Does lightning break the sound barrier?

The channel heats to about 30,000 degrees Fahrenheit!. The rapid expansion of the heated air around the channel breaks the sound barrier, and you hear thunder. One lightning stoke can generate between 100 million and 1 billion volts of electricity!

As Angela Fritz, atmospheric scientist and deputy weather editor at The Washington Post explains, the lightning sounds like a Civil War cannon for a number of reasons. “The sound is the air being heated to 54,000 degrees Fahrenheit. The air around the lightning bolt expands faster than the speed of sound, which creates a shock wave of thunder.

Does lightning have a sound?

The sound originates at the lightning. The superheated air rapidly expands and then collapses back into itself, that rapid expansion and collapse is the source of the sound. If that happened at one spot, then all the sound would reach your ears at the same time and you would hear a single explosion. How is lightning made?

Is lightning attracted to a sound?

Lightning is attracted to the ground and clouds. You may have been brought up to believe that what attracts lightning is holding or wearing metal, and this is actually false. The position of a storm relative to the location of where someone is determines where lightning will strike. The very act of being outdoors during a thunderstorm will.

Thunder, the sound that follows lightning, comes from rapid air expansion around the lightning bolt. The heat from lightning causes the air around the bolt to reach temperatures of over 40,000 degrees Fahrenheit rapidly. The heated air compresses then explodes outwards, forming a shock wave and creating a loud noise.

Pale glowing plasma discharges, called corona and streamers, will often jump from the tips of trees and blades of grass, making a sizzling and clicking noise just before the lightning flash actually occurs. From first-hand experience, you may hear a crackling noise for half a second or so before the main discharge.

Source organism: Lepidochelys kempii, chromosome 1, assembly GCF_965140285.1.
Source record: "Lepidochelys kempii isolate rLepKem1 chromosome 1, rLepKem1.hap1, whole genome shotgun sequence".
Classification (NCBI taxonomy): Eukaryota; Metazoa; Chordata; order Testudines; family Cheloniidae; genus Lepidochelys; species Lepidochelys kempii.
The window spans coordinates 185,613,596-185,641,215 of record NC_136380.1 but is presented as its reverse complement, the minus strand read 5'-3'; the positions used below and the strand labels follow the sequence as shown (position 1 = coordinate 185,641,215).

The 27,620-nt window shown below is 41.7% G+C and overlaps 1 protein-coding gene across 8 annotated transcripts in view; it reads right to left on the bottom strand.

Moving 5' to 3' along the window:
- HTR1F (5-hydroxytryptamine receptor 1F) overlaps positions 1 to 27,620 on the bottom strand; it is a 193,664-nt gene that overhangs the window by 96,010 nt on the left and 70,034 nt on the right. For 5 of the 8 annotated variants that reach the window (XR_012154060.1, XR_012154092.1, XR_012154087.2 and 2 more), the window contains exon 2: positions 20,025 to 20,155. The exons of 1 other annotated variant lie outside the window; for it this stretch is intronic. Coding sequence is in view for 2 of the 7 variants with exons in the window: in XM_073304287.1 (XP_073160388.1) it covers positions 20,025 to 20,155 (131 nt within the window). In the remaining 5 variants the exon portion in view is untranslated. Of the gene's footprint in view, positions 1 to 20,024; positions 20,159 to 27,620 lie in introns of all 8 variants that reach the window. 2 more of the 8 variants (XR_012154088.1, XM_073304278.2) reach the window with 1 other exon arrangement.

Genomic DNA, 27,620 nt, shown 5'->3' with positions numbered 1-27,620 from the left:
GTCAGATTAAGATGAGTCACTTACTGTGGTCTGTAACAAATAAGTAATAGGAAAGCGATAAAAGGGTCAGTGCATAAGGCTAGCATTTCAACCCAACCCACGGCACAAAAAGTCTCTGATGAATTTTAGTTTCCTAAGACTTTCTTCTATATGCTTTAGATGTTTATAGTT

Does lightning go as fast as light or sound?

To answer your question, lightning travels at the speed of light. But you see lighting before you hear thunder because light, which travels a million times faster than sound, arrives almost instantly. Sound, on the other hand, takes about five seconds to travel one mile.

Does Thunder come from breaking the sound barrier?

I’ve also heard that the thunder comes from lightning breaking the sound barrier. This sounds weird to me since I would assume that lightning would be traveling at, well, light speed, so I’m not sure how the threshold could be crossed. How does lightning cause thunder? Show activity on this post. The sound barrier theory is complete nuts.

If I understand correctly, lightning is the discharge of electricity from the atmosphere into the planet. However, if I switch on a lamp, the wires are not causing thunder (or any audible sound). I’ve also heard that the thunder comes from lightning breaking the sound barrier.

When we were researching we ran into the inquiry “Does lightning always come before Thunder?”.

Another answer was lightning comes before thunder in a way, the speed of light, the lightning comes before the speed of sound, the thunder. Once lightning occurs, the thunder will ALWAYS follow. There is a sound barrier that covers the earth. When the lightning breaks it, we see it faster than we hear the thunder.

What is a sound barrier and how does it work?

The sound barrier can be defined as a hypothetical barrier to flight beyond the speed of sound, so postulated because the aircraft undergoes an abruptly increasing drag force induced by compression of the surrounding air when traveling near the speed of sound.

Accordingly, the speed of breaking the sound barrier changes with the surrounding atmospheric conditions. An easy example to see the sound barrier being broken is the crack that a bullwhip makes, where the tip of the whip moves faster than the speed of sound, causing the cracking sound (a small sonic boom).

Does sunlight make a sound?

The surface of the Sun produces sound waves because the surface is convecting and this produces pressure waves that travel into the inner corona. These pressure waves steepen into shock waves and this is possibly why the corona gets so hot.